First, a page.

Many couples experiencing infertility will seek treatment in the form of in vitro fertilisation (IVF) or another type of assisted reproductive technology (ART). These treatments are complex and costly, and the stakes are high, so each step should be supported by good evidence from well-designed studies. A recent overview of Cochrane Reviews of ART summarises the evidence from 54 systematic reviews on ART procedures and treatment options. As the number of published systematic reviews increases, overviews are increasingly important to facilitate decision-making for patients and doctors, as well as for guideline panels, policy-makers, and caregivers. The ART overview is by far the largest overview to date and can be used to guide clinical practice, helping to improve live birth rates and reduce adverse events such as multiple pregnancy, cycle cancellation, and ovarian hyperstimulation syndrome.
The Cochrane Collaboration's risk of bias tool has been used in hundreds of systematic reviews over the last five years. There is debate about whether to include funding source as a standard item in the tool. In this editorial, Lisa Bero puts the case for including funding source in the Cochrane risk of bias tool.
The Cochrane Collaboration's risk of bias tool has been used in hundreds of systematic reviews over the last five years. There is debate about whether to include funding source as a standard item in the tool. In this editorial, Jonathan Sterne presents the arguments against including funding source in the Cochrane risk of bias tool.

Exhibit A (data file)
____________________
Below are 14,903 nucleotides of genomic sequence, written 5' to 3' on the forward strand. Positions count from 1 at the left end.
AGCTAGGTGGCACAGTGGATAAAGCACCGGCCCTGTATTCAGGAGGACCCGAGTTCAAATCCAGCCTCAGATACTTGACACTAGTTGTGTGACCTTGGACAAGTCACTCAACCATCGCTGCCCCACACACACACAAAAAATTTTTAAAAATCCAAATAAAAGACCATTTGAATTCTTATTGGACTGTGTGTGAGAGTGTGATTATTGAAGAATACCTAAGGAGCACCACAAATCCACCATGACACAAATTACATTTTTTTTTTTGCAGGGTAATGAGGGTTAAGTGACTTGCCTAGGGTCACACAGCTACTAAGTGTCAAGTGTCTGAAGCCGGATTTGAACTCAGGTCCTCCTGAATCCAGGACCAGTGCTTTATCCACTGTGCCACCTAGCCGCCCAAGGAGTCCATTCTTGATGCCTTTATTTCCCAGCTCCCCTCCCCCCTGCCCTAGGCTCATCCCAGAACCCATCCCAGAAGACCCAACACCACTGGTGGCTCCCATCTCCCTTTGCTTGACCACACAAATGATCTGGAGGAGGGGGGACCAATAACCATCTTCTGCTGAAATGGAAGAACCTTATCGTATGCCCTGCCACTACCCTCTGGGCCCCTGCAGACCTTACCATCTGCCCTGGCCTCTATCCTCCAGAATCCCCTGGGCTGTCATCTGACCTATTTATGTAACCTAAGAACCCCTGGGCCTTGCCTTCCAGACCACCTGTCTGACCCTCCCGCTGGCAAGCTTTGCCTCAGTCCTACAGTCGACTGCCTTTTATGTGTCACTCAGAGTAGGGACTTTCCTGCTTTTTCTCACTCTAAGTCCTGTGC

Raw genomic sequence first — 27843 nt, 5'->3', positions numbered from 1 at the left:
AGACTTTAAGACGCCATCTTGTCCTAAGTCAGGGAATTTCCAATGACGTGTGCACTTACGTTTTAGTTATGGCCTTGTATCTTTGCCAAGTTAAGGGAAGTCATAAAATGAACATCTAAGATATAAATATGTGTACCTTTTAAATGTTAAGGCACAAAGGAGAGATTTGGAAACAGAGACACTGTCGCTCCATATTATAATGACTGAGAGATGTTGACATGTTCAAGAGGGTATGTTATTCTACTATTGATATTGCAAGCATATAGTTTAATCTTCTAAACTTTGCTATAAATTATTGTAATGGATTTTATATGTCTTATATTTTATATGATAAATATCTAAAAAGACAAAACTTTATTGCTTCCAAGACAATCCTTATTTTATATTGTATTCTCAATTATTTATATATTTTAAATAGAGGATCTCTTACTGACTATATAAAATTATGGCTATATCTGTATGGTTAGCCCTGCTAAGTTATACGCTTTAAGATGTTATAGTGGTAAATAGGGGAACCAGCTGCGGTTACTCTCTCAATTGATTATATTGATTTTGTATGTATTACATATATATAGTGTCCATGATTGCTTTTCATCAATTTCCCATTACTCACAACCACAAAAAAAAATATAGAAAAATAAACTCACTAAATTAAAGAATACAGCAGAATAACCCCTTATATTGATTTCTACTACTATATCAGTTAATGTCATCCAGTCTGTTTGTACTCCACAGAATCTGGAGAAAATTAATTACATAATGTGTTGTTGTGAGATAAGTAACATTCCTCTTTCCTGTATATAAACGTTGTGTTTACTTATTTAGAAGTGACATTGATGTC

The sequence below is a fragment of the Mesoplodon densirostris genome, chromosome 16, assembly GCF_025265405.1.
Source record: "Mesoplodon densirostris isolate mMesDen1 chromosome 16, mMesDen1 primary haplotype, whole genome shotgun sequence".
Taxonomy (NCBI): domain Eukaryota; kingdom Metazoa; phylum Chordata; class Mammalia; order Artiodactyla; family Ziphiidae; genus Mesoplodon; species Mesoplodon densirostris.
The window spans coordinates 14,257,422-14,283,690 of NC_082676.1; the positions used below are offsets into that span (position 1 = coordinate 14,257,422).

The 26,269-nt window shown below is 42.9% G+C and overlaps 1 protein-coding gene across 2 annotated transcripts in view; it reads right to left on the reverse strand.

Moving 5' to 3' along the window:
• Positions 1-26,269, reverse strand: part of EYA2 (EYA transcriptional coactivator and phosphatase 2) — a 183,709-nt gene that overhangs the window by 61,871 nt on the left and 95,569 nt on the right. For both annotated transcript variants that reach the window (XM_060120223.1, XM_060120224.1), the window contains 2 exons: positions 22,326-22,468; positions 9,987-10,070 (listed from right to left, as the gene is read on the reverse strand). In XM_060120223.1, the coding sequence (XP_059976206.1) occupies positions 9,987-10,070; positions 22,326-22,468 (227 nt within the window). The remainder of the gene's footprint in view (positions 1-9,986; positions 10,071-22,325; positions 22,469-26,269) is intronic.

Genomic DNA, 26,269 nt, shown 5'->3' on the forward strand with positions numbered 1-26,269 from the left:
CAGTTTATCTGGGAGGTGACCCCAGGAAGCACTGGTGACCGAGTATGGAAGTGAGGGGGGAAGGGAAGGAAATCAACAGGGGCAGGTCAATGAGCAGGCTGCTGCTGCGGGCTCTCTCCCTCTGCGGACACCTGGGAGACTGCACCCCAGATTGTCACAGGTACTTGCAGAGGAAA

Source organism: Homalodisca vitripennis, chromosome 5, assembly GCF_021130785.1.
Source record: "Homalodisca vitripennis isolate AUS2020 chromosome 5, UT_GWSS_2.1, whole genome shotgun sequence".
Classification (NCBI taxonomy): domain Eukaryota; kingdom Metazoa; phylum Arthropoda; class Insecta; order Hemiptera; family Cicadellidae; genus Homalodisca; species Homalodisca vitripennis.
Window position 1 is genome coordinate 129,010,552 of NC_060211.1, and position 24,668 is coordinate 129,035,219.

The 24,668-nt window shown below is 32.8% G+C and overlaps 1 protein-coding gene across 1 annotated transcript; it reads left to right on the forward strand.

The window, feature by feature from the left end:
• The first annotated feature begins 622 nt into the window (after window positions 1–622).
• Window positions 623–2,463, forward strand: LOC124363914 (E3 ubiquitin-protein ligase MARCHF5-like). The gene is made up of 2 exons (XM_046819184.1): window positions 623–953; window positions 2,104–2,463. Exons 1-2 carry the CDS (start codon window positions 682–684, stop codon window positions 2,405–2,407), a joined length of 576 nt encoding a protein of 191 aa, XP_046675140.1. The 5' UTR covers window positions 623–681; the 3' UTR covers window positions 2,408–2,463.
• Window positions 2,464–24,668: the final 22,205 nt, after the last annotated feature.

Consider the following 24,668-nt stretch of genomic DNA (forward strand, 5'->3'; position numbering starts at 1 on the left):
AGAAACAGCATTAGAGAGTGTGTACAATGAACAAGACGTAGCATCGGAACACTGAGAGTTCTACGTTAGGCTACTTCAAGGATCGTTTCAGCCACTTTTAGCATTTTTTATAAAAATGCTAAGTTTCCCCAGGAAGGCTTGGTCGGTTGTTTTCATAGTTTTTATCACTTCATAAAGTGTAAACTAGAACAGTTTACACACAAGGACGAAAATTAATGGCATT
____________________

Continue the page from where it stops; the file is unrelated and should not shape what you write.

As Cochrane's 20th anniversary year comes to a close, it is a good time to reflect on what we have learnt and to consider how well the organisation will overcome the challenges ahead. Recently, as a passenger with a well-known commercial airline, one of us experienced the stark difference between an ageing Boeing 747 and one of the new state-of-the-art, double-decker Airbus A380s. The 747 has served the travelling public very well over the past 40 years, but different models are better suited for modern travel. And Cochrane would be a unique organisation if it did not require some structural refreshment to achieve its global vision.
Systematic reviews addressing a wide range of healthcare questions, and drawing on a range of different study designs, are increasingly available in the literature. The Cochrane Database of Systematic Reviews currently considers Cochrane Reviews on the effectiveness of health interventions and the accuracy of screening and diagnostic tests, as well as overviews of reviews and methodology reviews. November 2013 marks an important milestone for The Cochrane Collaboration with the publication of a review of qualitative studies. This synthesis of qualitative evidence addresses barriers and facilitators to the implementation of lay health worker (LHW) programmes.